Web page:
by David Hinks
It has been another great week for the vegetables such as broccoli and onions (shown in the following photo) that like cooler temperatures and a lot of moisture. These onions were planted from sets in the later part of April and will be ready to harvest in mid-to-late August. I continue to be very grateful that nature continues to provide rainfall in abundance. (I do know that we would all like to see just a bit more sunshine!)
The following photo shows yet another advantage of creating raised beds. This is perhaps a bit of an extreme situation with heavy soil and a site that does not drain well but you get the picture. Just a few days of having the roots submerged keeps most plants from breathing and generally leads to their demise.
One of the benefits for me of creating a garden is the habitat that it creates for many other living creatures. Some birds, such as the robin in the photo, are quite happy to coexist in close proximity to us.
About six weeks ago I mentioned the need to know what type of weeds you are trying to eliminate in your garden. Some like dandelions have a long tap root – if you are able to get the whole root the plant will not come back – however any piece of root left in the ground will regenerate. Perennial grasses are difficult to eliminate as they have long horizontal roots that may stretch half a metre or more. These are best removed with a spading fork. A rototiller will break those roots into little pieces, every one of which will send up a new plant. The following photo shows what this looks like. The whole area was rototilled and growing beds were prepared but the perennial grasses had not been eliminated before hand. Now they are back with a vengeance.
The garlic continues to grow very well. They too like lots of moisture. The flower/seed heads that grow on a long stem from the middle of the plant are called ‘scapes’ – they can be snapped off and then minced and used in cooking. They have a strong garlic flavour. Connoisseurs recommend that they be used as soon after picking as possible as they become tough quite quickly.
The theory is that if the scapes are removed the garlic will put more energy into the bulb which after all is the part of the plant that we want to harvest. The garlic will be ready to harvest by early to mid-August when most of the leaves have withered and died. They should not be left in the ground much longer as they can split their skins and then will not store well.
I am continuing to weed, hill-up, and add more straw mulch to the potatoes. Now is when we start to learn if we missed any eggs that the adult Colorado potato beetle was able to lay before we hand-picked them and tossed them into a bucket of soapy water. When the eggs hatch the pupae are voracious and can strip the leaves off a plant in short order. The pupae are small and extremely numerous and by far the hardest stage at which to kill the pest. The following photo shows a small group of the pupae that are chowing-down on the potato plants that by the way are loving the cooler weather and lots of moisture.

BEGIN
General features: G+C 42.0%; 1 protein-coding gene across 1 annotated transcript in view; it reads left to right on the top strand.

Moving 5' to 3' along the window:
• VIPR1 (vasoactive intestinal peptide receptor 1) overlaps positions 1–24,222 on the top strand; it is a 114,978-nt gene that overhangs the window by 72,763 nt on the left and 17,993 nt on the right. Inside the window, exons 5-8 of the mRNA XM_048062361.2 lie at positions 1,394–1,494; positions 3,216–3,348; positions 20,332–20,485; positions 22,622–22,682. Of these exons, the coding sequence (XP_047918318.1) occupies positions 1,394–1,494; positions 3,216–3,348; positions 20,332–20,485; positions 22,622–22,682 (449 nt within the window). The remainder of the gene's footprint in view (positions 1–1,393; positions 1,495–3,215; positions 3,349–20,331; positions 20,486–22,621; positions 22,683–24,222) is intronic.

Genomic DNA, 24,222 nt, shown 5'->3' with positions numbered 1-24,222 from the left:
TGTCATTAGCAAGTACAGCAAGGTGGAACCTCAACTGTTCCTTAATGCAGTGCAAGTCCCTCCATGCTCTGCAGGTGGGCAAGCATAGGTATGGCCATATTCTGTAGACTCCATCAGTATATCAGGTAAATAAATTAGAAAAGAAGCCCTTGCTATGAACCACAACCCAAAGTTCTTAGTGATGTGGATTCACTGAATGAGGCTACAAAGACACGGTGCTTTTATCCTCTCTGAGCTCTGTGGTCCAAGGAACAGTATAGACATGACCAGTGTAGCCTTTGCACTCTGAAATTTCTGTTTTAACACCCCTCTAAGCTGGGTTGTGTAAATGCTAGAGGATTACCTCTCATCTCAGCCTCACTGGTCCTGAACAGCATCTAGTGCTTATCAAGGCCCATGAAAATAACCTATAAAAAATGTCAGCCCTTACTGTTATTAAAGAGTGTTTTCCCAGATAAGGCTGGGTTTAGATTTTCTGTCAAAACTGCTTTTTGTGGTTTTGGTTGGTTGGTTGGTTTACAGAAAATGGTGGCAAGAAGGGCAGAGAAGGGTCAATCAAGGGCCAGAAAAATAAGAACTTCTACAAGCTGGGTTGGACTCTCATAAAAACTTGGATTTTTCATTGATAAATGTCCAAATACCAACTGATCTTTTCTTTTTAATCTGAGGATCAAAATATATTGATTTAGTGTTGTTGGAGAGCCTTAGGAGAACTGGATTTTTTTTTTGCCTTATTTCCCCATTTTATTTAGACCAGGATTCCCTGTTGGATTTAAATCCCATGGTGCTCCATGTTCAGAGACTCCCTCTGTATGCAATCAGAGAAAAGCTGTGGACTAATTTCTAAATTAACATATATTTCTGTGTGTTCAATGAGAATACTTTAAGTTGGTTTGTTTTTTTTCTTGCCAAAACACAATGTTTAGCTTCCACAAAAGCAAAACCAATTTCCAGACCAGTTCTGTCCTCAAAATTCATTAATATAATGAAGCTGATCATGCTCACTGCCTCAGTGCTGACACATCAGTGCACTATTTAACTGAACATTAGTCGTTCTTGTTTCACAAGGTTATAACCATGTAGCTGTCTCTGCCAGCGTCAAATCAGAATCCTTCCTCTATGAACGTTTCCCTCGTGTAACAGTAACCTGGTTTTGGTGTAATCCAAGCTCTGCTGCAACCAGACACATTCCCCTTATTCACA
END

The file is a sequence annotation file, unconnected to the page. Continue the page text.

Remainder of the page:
The beets and beans in the following photo were planted a month ago. They took a long time to germinate and are growing quite slowly. They could certainly use more heat and sunshine.
While we are still a long way away from a meal of fresh beans from the garden, nonetheless it is time to think about planting another bed with beans and beets and maybe carrots. A month or so ago we talked about the concept of succession planting. Rather than plant all of the beans at once, plant some every two or three weeks thus spreading out the harvest over an extended period. This can continue over the summer. The average bush bean takes about 50 days from seeding until harvest (beets 55 to 60 days). Given that the weather will likely start to cool off considerably by mid-September, I will want to plant my last crop of beans about mid-July. This also creates the opportunity to have more than one harvest from the same plot of land – I will be planting my later plantings of beans and beets in areas where I have harvested lettuce, spinach, peas and early onions and potatoes.
Mid-August will also be an opportunity to plant vegetables such as spinach, lettuce and other greens that will grow very well as the days get shorter and cooler in the fall. The trick is to get them to germinate in warm soil. Frequent watering may be necessary.
So as you can see is not at all too late to start a vegetable garden. Seeds of short season vegetables such as beans and zucchini can be planted now with a reasonable expectation of success. Vegetable seedlings such as tomatoes, peppers and cucumbers may still be planted as well – in all likelihood seasonal garden centres at box stores will have these plants on deep discount soon as they wrap up their operations for the season.
There are still a few growing beds available at the AugustaParkCommunityGarden. There is absolutely no charge. If you would like to have a garden bed please let Jeff at Mills Community Support know that you’re interested. Jeff can be reached at firstname.lastname@example.org